Keynote speakers

m.c. schraefel (shared with ACM WebSci 2022)

Professor of Computer Science and Human Performance
University of Southampton

m.c. schraefel holds the post Professor of computer science and human performance- at the University of Southampton, and leads the Wellthlab ( where the mission is to explore if how and where interactive technology can help #makeNormalBetter for all.

In support of this mission, m.c. has developed the “inbodied interaction” approach ( to help designers and engineers who are developing health tech align their designs with the complexity of the body, to work with the body. We challenge ourselves with questions like, how redress a cultural status quo that supports being over-caloried yet under-nourished, over stressed and under slept, and where our social communication technology seems to privilege over-talking and echoing rather than listening?

In this conversation, questions m.c. invites web scientists and hypertext researchers to explore:

  • What is the role of web science generally, and hypertext in particular in helping to create the infrastructure of radical cultural shift towards health?
  • How do we help people build resilience of knowledge skills and practices of health on the one hand, and support the infrastructure of health and healthful practices on the other, so health is as accessible as clean water?
  • how do we help people connect practice with experience of that practice so we can connect how we feel, with the pragmatics of how to feel better; and connect the pragmatics with the systems/infrastructures to enable access to those resources of wellbeing?

Dene Grigar

Director, Electronic Literature Lab
Professor, Creative Media & Digital Culture
Washington State University Vancouver

Dene Grigar is Professor and Director of The Creative Media & Digital Culture Program at Washington State University Vancouver whose research focuses on the creation, curation, preservation, and criticism of born-digital literature and net art.

“Reconstructing Hypertexts”
Over the last decade the Electronic Literature Lab has been working to document, restore, and reconstruct hypertext literature and other forms of born-digital media in order to ensure their continued accessibility to the public. In some cases, the activity involves simply converting unsupported sound formats and re-coding the webpage to reflect this change, as in the restoration of M. D. Coverley’s 2000 narrative, “Fibonacci’s Daughter.” Much of our effort, however, has centered on reconstructing works. Richard Holeton’s Figurski at Findhorn on Acid, originally created on the Storyspace platform and published on CD-ROM in 2001, was rebuilt as an archival edition for the web using HTML, CSS, and JavaScript. While the text from the original was migrated into the new edition, the UX/UI was re-conceptualized into two modes of reading, one that updates the novel for a contemporary audience and another that retains a semblance of the original Storyspace experience. Other projects the lab has reconstructed over the last three years include Deena Larsen’s Kanji-Kus (1999-2002, 2019), Annie Grosshans’ “The World Is Not Done Yet” (2013, 2020), Thomas M. Disch’s Amnesia (1986, 2021), Sarah Smith’s King of Space (1991, 2022), Stuart Moulthrop’s Victory Garden (1991, 2022), and David Kolb’s “Caged Texts” (1994, 2022).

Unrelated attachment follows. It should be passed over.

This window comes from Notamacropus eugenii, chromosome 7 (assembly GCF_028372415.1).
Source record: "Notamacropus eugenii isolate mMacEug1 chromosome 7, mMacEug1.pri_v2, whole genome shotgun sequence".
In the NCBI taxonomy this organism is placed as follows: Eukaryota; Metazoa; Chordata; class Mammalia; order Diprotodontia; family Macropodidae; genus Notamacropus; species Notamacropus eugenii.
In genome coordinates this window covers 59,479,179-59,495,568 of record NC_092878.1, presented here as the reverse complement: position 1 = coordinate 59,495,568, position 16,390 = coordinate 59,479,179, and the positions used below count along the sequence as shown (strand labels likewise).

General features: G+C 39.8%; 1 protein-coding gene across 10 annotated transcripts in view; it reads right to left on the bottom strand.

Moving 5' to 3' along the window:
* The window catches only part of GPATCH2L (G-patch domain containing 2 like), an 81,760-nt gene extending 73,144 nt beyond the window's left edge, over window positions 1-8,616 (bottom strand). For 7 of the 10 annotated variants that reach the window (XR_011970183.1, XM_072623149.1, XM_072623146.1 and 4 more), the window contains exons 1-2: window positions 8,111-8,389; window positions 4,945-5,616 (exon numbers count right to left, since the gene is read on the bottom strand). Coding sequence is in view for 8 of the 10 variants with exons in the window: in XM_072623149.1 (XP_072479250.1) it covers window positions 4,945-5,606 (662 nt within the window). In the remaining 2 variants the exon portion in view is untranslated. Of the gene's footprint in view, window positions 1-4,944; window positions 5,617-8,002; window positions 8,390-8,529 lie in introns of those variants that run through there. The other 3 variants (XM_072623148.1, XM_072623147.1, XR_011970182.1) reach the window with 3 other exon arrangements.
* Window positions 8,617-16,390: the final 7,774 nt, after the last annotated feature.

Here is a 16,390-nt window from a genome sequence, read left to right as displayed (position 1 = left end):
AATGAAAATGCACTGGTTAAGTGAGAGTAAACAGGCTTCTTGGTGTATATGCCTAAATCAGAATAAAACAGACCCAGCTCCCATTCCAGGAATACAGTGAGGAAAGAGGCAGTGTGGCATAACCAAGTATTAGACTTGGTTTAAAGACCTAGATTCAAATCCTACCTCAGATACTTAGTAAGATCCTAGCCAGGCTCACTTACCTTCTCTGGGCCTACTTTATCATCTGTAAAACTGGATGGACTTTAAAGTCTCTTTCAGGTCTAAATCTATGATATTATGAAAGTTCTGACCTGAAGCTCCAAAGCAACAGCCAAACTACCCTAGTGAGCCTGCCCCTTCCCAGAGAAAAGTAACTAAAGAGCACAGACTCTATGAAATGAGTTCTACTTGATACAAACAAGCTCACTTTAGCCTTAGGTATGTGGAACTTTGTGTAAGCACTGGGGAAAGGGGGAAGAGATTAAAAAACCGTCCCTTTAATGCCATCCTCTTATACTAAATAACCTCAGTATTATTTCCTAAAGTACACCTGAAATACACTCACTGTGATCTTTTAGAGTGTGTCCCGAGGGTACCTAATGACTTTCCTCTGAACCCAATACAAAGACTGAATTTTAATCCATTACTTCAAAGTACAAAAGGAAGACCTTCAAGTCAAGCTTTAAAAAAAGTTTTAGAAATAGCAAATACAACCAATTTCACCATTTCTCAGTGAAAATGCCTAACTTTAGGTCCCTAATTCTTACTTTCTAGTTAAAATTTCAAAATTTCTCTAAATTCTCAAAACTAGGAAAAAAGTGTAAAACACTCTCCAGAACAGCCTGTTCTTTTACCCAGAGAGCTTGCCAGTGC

While this presentation details the lab’s efforts to preserve these cultural artifacts, it also argues that reconstructing hypertexts fits into a larger notion of digital conservation and the act of media translation; moreover, it demonstrates what Abby Smith Rumsey sees as a commitment to future generations of readers to be able decide for themselves what is valuable” (176). It is not nostalgia nor personal preferences that drives the preservation and conservation of digital literary art, but rather this ethic Rumsey articulates.